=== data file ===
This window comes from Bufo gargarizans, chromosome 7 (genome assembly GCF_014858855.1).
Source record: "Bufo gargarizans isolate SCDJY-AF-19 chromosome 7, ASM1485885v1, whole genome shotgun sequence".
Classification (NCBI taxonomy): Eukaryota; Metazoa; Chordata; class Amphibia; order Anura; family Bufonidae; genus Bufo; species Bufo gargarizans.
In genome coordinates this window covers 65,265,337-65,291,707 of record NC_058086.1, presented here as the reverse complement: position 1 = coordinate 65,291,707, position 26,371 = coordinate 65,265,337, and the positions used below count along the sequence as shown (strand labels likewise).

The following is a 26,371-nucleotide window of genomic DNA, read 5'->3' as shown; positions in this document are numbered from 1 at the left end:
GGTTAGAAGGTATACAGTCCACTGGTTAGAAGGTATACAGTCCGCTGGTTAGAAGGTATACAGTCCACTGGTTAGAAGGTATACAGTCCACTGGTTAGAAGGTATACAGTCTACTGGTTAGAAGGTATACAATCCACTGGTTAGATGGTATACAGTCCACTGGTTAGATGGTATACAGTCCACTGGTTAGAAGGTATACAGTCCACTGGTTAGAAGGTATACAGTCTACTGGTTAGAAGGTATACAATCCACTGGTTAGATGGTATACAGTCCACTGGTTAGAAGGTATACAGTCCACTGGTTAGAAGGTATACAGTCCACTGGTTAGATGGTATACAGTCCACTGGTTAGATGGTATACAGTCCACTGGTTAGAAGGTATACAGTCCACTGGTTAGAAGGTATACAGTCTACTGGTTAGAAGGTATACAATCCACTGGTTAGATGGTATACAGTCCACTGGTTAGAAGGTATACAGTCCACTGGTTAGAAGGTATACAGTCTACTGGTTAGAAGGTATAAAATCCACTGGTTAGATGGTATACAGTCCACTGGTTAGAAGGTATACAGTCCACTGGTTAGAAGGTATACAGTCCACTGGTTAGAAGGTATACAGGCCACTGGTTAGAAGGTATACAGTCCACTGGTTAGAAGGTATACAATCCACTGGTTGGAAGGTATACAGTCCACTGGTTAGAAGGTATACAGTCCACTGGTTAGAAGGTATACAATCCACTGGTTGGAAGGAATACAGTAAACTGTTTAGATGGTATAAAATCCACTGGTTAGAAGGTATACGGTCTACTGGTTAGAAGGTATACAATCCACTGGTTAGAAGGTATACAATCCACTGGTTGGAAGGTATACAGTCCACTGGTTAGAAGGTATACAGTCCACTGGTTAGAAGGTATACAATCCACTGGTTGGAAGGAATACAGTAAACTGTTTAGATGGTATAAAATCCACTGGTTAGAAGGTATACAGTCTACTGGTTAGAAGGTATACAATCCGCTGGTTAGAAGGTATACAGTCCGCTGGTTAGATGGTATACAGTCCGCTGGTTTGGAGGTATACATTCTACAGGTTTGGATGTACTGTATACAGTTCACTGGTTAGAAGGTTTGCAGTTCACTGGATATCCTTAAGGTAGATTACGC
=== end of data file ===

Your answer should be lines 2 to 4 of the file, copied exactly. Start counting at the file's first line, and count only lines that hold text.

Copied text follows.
Source record: "Bufo gargarizans isolate SCDJY-AF-19 chromosome 7, ASM1485885v1, whole genome shotgun sequence".
Classification (NCBI taxonomy): Eukaryota; Metazoa; Chordata; class Amphibia; order Anura; family Bufonidae; genus Bufo; species Bufo gargarizans.
In genome coordinates this window covers 65,265,337-65,291,707 of record NC_058086.1, presented here as the reverse complement: position 1 = coordinate 65,291,707, position 26,371 = coordinate 65,265,337, and the positions used below count along the sequence as shown (strand labels likewise).